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Hating Geometry

Spring 2015 - Vol. 57, No. 2

 

This poem appears in the Spring 2015 issue of Modern Age. To subscribe now, go here.


 

Walking, I turned sharp left there, went two blocks,
Turned right, and off the straight east-west farm road
A black car angled to the curb and stopped
Beside a house. The driver, a woman, got out.

Just then I saw with a shock that the cloth toy
On the right bumper, a sitting cottontail,
Was real, was dead, caught young and springlike, so,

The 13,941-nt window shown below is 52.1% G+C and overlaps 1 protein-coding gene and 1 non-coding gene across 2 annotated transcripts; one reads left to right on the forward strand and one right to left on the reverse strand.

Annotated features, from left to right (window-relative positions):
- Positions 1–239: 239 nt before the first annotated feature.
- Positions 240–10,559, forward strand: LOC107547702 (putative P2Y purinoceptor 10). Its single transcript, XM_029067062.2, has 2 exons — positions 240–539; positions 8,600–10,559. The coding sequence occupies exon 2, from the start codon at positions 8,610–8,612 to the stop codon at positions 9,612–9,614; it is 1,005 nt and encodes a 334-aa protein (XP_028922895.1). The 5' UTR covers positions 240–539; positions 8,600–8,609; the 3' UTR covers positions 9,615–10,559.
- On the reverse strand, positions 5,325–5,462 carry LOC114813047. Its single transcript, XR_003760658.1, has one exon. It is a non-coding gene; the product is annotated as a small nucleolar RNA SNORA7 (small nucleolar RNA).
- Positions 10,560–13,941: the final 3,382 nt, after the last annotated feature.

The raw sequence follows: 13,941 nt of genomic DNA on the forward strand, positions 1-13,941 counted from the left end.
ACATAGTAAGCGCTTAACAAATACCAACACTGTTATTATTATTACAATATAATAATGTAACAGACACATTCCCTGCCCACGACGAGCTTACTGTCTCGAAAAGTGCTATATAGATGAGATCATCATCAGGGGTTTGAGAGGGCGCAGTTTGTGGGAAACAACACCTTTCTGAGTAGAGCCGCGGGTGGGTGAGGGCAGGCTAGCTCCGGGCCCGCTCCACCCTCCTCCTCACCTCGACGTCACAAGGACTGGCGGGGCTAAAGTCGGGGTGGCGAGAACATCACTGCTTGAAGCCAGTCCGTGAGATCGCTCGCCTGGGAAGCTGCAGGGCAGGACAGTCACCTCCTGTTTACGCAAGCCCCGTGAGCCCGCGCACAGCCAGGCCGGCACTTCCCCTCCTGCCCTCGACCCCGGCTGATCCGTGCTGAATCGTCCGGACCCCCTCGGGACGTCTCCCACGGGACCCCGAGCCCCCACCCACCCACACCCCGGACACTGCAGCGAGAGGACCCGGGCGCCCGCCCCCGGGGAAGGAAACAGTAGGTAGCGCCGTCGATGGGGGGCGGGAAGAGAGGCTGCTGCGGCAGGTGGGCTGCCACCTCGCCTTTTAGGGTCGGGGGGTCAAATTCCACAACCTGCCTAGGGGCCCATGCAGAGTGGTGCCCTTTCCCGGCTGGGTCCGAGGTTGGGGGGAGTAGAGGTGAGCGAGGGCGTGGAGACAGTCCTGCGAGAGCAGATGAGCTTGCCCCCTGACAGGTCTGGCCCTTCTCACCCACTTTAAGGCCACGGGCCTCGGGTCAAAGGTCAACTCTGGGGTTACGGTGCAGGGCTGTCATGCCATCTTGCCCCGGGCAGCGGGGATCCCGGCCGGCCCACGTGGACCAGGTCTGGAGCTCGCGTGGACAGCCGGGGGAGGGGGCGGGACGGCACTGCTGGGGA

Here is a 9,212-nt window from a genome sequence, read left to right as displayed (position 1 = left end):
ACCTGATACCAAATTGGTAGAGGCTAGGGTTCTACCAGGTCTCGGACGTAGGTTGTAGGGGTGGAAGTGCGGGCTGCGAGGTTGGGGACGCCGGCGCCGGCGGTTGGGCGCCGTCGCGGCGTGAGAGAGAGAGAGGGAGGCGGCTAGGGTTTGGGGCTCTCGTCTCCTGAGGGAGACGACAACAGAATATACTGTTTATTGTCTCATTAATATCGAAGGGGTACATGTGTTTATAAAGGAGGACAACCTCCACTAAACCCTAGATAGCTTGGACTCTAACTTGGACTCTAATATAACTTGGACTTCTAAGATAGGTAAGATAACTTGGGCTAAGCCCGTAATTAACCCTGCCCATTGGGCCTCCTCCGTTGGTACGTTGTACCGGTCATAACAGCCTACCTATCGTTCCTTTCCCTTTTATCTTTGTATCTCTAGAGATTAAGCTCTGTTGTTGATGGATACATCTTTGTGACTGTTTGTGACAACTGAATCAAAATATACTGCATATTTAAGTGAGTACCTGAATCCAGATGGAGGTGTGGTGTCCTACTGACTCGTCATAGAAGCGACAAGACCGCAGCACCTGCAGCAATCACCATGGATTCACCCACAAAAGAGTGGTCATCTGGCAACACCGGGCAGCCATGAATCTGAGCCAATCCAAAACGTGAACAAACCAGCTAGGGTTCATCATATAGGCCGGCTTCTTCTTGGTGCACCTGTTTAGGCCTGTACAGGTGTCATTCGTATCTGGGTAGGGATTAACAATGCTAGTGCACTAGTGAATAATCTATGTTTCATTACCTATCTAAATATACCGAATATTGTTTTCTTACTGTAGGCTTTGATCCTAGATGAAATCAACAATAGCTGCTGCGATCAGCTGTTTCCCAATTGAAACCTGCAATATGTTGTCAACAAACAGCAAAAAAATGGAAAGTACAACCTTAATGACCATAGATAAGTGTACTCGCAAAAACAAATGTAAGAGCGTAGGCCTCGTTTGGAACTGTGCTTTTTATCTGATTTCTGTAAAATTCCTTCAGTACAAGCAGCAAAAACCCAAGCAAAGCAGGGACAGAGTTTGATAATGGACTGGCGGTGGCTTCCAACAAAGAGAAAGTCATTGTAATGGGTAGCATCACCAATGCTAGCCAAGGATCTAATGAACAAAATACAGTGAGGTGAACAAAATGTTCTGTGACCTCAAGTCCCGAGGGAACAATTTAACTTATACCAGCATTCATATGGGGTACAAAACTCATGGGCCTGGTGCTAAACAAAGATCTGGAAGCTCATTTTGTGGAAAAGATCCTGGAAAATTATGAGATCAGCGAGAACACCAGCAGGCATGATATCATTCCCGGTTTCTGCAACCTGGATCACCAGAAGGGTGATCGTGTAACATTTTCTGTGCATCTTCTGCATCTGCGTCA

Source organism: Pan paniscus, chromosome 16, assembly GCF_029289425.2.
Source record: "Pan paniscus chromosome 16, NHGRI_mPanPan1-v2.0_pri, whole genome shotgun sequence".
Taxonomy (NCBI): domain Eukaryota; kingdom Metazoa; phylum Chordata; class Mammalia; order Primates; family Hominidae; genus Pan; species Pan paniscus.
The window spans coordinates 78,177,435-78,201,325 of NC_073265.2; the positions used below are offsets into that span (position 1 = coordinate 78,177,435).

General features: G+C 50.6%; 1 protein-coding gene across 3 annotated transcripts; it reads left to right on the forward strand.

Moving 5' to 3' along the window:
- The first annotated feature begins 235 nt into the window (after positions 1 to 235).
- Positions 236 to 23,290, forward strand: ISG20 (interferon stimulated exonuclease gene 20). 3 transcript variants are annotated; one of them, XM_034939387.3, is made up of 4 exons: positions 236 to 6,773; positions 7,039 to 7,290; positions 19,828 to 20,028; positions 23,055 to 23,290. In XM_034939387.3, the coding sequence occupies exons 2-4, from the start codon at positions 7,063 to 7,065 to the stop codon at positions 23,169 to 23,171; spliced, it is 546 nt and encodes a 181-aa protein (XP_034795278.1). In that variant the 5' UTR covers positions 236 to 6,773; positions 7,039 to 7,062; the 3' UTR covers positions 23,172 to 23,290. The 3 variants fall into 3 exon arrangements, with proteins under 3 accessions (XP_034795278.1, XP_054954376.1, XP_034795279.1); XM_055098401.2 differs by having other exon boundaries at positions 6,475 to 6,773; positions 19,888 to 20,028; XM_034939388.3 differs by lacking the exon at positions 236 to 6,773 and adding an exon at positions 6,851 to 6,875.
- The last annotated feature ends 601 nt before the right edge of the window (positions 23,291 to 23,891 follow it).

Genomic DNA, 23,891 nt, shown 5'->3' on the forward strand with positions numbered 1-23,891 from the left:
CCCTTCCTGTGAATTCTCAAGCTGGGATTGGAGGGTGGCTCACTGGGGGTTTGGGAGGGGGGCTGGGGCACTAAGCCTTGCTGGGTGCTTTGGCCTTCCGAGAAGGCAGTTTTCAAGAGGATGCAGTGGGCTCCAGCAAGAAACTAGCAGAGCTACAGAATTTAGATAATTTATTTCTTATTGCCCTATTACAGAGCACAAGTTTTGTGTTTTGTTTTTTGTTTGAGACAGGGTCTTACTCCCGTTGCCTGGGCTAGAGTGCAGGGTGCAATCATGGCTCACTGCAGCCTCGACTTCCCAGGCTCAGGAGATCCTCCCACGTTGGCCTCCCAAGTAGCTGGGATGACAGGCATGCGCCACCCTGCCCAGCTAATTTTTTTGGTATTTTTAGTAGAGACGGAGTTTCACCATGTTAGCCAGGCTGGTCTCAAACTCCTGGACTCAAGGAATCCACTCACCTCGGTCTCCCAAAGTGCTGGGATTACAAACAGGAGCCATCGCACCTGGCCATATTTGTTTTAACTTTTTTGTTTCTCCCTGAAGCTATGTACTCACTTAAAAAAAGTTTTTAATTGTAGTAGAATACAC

Mid-spring of its last spring, front-facing still.

It seemed out for a ride, like a glad puppy
Feeling its floppy ears stir with the wind.
You made a catch, I said, and she with a shudder
Said yes, her husband would have to take it down.

I walked on then in grief, as always hating
Geometry, by whose unfeeling book 
A line from a to b may penetrate
Straight through the figure of an upward arc.